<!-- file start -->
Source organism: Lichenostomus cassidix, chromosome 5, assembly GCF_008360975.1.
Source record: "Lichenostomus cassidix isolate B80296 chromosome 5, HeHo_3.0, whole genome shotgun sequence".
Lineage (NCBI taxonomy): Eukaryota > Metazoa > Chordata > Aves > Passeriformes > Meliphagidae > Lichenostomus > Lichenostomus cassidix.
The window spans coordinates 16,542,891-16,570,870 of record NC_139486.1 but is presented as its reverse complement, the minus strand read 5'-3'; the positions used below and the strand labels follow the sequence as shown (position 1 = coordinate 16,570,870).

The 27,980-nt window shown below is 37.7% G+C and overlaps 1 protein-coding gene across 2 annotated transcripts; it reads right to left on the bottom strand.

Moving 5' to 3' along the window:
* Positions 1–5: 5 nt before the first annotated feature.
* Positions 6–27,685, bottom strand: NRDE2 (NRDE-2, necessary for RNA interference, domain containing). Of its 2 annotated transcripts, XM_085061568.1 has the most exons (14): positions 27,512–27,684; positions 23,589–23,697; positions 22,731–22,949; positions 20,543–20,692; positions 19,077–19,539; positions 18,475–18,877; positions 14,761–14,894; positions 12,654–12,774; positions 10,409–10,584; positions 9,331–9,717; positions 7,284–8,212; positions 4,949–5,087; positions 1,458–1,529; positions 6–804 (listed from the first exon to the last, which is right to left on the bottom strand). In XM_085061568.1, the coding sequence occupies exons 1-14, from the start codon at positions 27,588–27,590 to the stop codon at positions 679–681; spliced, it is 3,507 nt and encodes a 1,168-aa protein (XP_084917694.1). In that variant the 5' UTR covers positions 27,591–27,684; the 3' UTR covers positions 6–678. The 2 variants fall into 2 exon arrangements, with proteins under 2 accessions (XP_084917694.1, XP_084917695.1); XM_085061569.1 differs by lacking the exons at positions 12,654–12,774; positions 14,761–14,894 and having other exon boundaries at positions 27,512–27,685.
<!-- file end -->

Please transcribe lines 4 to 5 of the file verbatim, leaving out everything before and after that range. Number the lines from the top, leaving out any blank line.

The window spans coordinates 16,542,891-16,570,870 of record NC_139486.1 but is presented as its reverse complement, the minus strand read 5'-3'; the positions used below and the strand labels follow the sequence as shown (position 1 = coordinate 16,570,870).

The 27,980-nt window shown below is 37.7% G+C and overlaps 1 protein-coding gene across 2 annotated transcripts; it reads right to left on the bottom strand.